As you’ll recall (like heck you will, I bet you already forgot) I went fly fishing a couple of days ago and caught my first ever fly-caught fish, I used something fluorescent and feathery and glittery that looked like nothing I’ve ever seen in the Insect World to deceive Mr. Thicko Trout into grabbing the hook. I’d used rental gear obtained at the marvelous Cheshire Fishing but having enjoyed the experience so much I knew it was time to get my own stuff.
First thing I noticed is that I could get a perfectly good fly rod for less than the price of the line. Here’s the rod I bought:
It’s a Shakespeare Sigma Fly Rod, absolutely beautiful piece of gear and it comes in a hard compartmentalised tubular case with a shoulder strap. Total damage on that was under £28.
On the other hand, the Fly Line came to almost £40. Here’s how: It cost me £29.99 for the Wychwood fly line. Now, this isn’t by any stretch of the imagination considered expensive. Fly lines can cost over £100 a pop but I imagine the people who pay that sort of money probably have their own trout stream next to their mansion and pay their servants to fish for them. Bear in mind, the £29.99 I paid isn’t the end of the line buying story. I still had to buy backing line for about £4 and also you need a tapered leader to tippet which also set me back about £4. So, we’re looking at about £37 for the line, £10 more than the rod cost me.
The good news is that if I don’t tread on the line or eat it or set it on fire it should last a couple of years although the tippet will have to be changed frequently.
I paid about £40 for the reel, the Airflo Classic Cassette Reel. I actually bought it from Go Outdoors but for some reason they don’t have it on display on their website.£40 is more than I could have paid – you can easily buy a decent fly reel for about £25 – but I liked the fact that this reel comes with a total of four spools which means I get to spend a LOT more money on mid-priced fly lines. Apparently I need floaters and sinkers and intermediates and so the extra spools will come in handy.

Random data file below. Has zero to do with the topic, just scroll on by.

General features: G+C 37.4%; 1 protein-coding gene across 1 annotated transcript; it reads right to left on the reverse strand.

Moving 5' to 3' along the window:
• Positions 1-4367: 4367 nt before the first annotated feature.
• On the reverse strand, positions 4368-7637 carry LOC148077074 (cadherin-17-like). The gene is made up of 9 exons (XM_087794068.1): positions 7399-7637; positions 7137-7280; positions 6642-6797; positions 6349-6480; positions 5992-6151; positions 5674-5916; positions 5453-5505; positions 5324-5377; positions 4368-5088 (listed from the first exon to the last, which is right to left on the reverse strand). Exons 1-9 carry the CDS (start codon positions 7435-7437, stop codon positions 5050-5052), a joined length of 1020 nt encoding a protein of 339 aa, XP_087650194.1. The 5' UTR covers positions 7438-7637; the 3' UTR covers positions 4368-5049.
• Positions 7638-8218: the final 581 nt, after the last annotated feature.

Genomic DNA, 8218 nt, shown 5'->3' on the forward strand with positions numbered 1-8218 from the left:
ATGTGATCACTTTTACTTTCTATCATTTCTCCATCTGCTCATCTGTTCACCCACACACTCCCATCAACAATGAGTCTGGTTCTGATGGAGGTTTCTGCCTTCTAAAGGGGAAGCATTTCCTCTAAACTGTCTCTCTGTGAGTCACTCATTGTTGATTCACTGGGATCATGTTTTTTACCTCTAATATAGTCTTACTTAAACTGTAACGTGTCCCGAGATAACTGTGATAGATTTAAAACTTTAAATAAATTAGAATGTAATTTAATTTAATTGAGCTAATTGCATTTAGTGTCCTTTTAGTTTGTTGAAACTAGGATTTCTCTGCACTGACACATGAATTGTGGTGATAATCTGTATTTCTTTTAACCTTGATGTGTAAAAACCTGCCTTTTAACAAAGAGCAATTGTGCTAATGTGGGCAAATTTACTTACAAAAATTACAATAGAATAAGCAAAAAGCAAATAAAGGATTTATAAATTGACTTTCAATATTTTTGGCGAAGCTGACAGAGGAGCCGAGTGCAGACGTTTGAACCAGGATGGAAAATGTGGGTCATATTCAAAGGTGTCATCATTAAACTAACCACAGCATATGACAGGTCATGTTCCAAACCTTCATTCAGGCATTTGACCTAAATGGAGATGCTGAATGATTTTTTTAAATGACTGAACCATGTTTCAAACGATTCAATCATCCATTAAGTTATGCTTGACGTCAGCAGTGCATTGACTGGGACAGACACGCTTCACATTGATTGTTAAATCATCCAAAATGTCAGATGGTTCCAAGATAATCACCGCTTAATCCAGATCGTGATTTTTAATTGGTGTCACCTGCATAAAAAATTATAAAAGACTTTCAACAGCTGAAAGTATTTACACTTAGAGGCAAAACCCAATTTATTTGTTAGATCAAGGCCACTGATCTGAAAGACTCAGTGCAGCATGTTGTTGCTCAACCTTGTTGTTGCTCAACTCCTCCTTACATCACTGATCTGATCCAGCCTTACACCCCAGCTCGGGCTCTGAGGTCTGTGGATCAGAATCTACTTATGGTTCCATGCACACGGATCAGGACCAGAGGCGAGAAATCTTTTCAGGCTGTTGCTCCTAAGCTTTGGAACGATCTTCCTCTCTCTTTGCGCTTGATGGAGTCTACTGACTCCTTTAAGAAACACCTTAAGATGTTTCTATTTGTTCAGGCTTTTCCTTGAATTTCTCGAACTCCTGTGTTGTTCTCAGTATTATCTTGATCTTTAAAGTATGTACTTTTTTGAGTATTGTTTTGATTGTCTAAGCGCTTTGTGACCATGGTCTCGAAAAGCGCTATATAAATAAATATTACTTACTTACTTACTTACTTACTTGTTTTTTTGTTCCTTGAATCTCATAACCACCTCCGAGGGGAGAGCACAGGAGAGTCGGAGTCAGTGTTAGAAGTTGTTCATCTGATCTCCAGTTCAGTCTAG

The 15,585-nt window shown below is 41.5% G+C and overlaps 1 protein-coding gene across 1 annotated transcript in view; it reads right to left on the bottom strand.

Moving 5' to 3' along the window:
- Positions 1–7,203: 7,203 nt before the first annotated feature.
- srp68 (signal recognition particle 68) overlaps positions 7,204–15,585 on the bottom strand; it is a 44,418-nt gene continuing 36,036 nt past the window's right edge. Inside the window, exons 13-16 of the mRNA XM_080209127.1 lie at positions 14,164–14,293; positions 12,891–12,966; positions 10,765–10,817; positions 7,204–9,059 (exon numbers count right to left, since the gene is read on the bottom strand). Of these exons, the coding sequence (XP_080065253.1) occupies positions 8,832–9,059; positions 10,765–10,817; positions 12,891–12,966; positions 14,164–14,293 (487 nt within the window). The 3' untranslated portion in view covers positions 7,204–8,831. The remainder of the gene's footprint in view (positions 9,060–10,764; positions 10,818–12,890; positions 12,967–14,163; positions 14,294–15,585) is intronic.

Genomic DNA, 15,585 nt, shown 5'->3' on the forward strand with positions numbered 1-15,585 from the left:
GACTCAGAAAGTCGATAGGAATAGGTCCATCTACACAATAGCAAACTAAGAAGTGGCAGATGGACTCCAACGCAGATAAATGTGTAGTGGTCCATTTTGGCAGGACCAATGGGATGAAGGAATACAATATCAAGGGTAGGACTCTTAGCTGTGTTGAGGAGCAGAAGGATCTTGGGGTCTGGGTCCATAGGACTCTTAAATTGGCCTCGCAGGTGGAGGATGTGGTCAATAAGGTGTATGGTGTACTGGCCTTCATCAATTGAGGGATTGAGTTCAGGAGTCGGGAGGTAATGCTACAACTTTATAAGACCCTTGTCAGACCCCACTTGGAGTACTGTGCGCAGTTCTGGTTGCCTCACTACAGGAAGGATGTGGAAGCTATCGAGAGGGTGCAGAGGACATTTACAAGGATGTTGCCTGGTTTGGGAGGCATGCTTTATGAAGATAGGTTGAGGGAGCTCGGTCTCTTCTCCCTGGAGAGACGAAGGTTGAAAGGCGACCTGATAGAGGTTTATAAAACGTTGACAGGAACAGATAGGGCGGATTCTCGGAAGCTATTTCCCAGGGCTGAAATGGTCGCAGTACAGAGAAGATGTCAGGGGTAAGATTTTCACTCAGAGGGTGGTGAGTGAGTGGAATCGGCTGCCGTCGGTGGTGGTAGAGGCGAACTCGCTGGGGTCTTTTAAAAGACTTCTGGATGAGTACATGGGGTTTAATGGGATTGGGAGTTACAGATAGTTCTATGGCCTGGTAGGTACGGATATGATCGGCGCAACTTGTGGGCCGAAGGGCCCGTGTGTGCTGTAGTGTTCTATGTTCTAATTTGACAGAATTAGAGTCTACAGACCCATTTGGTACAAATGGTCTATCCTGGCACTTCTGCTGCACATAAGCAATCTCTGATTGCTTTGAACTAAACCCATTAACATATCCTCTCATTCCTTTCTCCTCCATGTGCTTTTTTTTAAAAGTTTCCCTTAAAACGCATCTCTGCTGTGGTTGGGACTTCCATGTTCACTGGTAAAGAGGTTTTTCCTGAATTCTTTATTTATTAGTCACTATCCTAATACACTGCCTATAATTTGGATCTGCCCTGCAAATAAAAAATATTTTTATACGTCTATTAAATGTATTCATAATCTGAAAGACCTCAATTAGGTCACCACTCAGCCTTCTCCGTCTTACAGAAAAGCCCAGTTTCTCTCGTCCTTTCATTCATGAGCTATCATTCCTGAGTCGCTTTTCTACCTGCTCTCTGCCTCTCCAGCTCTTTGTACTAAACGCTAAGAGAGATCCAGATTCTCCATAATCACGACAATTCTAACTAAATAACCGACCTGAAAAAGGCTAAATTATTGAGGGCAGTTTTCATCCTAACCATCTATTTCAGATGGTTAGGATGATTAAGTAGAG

I’ve had some fun and games loading the reels. First up, you need to put the backing on the reel and it’s important to get that bit right. I used the trusted Arbour Knot but one trick I didn’t know about was the need to wrap the backing line around the spool a few times before tying the Arbour knot otherwise the whole of the line could spin on the spool when you’re trying to wind a fish in. This would be counter-productive, to say the least. I’ve always tied my own coarse fishing knots but I had to learn new knots to prepare for the Wide World of Fishing On The Fly.
One of the best places for great knot tying tips is the amazing Animated Knots website (above). I don’t know about you (why would I, we’ve never met) but I’ve found when watching YouTube videos showing knot tying that my small and slow brain often can’t keep up with what is going on, knot-tying wise, and so I have to replay the video several times. Animated Knots allows you to click a frame for each stage of the knot such that you can go at your own pace which in my case is one click every 2 minutes (or slower). I already knew about the Arbour Knot but there were new knots to amaze and delight and learn.